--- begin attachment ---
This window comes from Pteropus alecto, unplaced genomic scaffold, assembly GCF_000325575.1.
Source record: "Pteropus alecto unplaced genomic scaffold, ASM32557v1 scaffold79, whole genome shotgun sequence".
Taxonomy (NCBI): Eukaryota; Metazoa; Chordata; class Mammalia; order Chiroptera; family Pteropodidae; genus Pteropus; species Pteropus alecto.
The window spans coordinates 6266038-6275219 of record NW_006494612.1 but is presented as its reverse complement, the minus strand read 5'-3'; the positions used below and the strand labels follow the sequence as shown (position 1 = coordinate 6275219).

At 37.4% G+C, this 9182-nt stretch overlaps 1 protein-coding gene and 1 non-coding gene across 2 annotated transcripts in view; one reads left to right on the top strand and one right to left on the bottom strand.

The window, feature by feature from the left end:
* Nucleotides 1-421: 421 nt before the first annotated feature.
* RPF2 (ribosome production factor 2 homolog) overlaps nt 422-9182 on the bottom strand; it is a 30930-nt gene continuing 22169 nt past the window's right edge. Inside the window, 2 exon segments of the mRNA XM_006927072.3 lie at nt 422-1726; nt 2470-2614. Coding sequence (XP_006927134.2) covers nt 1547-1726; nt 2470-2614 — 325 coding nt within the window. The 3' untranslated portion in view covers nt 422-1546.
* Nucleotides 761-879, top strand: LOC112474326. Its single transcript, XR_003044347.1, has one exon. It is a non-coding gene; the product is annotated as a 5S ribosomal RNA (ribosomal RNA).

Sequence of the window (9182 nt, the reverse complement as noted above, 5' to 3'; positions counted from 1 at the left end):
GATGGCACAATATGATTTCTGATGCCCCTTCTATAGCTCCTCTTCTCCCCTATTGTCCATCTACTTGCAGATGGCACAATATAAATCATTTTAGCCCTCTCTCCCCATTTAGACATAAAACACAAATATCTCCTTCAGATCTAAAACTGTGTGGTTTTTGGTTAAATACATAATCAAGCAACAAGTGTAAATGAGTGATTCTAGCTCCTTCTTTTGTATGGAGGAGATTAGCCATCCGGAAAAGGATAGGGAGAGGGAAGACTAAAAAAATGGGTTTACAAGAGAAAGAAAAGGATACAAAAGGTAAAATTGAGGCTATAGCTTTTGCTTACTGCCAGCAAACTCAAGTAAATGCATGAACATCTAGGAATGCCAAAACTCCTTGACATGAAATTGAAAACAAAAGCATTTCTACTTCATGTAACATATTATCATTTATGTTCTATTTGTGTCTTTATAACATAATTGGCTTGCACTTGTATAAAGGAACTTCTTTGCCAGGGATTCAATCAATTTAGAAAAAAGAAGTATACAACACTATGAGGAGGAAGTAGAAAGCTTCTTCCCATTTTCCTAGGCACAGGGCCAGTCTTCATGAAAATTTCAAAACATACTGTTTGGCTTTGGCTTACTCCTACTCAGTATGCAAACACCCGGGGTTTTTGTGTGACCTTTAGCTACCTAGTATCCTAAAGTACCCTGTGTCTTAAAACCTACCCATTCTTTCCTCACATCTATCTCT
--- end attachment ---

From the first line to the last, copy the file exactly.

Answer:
This window comes from Pteropus alecto, unplaced genomic scaffold, assembly GCF_000325575.1.
Source record: "Pteropus alecto unplaced genomic scaffold, ASM32557v1 scaffold79, whole genome shotgun sequence".
Taxonomy (NCBI): Eukaryota; Metazoa; Chordata; class Mammalia; order Chiroptera; family Pteropodidae; genus Pteropus; species Pteropus alecto.
The window spans coordinates 6266038-6275219 of record NW_006494612.1 but is presented as its reverse complement, the minus strand read 5'-3'; the positions used below and the strand labels follow the sequence as shown (position 1 = coordinate 6275219).

At 37.4% G+C, this 9182-nt stretch overlaps 1 protein-coding gene and 1 non-coding gene across 2 annotated transcripts in view; one reads left to right on the top strand and one right to left on the bottom strand.

The window, feature by feature from the left end:
* Nucleotides 1-421: 421 nt before the first annotated feature.
* RPF2 (ribosome production factor 2 homolog) overlaps nt 422-9182 on the bottom strand; it is a 30930-nt gene continuing 22169 nt past the window's right edge. Inside the window, 2 exon segments of the mRNA XM_006927072.3 lie at nt 422-1726; nt 2470-2614. Coding sequence (XP_006927134.2) covers nt 1547-1726; nt 2470-2614 — 325 coding nt within the window. The 3' untranslated portion in view covers nt 422-1546.
* Nucleotides 761-879, top strand: LOC112474326. Its single transcript, XR_003044347.1, has one exon. It is a non-coding gene; the product is annotated as a 5S ribosomal RNA (ribosomal RNA).

Sequence of the window (9182 nt, the reverse complement as noted above, 5' to 3'; positions counted from 1 at the left end):
GATGGCACAATATGATTTCTGATGCCCCTTCTATAGCTCCTCTTCTCCCCTATTGTCCATCTACTTGCAGATGGCACAATATAAATCATTTTAGCCCTCTCTCCCCATTTAGACATAAAACACAAATATCTCCTTCAGATCTAAAACTGTGTGGTTTTTGGTTAAATACATAATCAAGCAACAAGTGTAAATGAGTGATTCTAGCTCCTTCTTTTGTATGGAGGAGATTAGCCATCCGGAAAAGGATAGGGAGAGGGAAGACTAAAAAAATGGGTTTACAAGAGAAAGAAAAGGATACAAAAGGTAAAATTGAGGCTATAGCTTTTGCTTACTGCCAGCAAACTCAAGTAAATGCATGAACATCTAGGAATGCCAAAACTCCTTGACATGAAATTGAAAACAAAAGCATTTCTACTTCATGTAACATATTATCATTTATGTTCTATTTGTGTCTTTATAACATAATTGGCTTGCACTTGTATAAAGGAACTTCTTTGCCAGGGATTCAATCAATTTAGAAAAAAGAAGTATACAACACTATGAGGAGGAAGTAGAAAGCTTCTTCCCATTTTCCTAGGCACAGGGCCAGTCTTCATGAAAATTTCAAAACATACTGTTTGGCTTTGGCTTACTCCTACTCAGTATGCAAACACCCGGGGTTTTTGTGTGACCTTTAGCTACCTAGTATCCTAAAGTACCCTGTGTCTTAAAACCTACCCATTCTTTCCTCACATCTATCTCT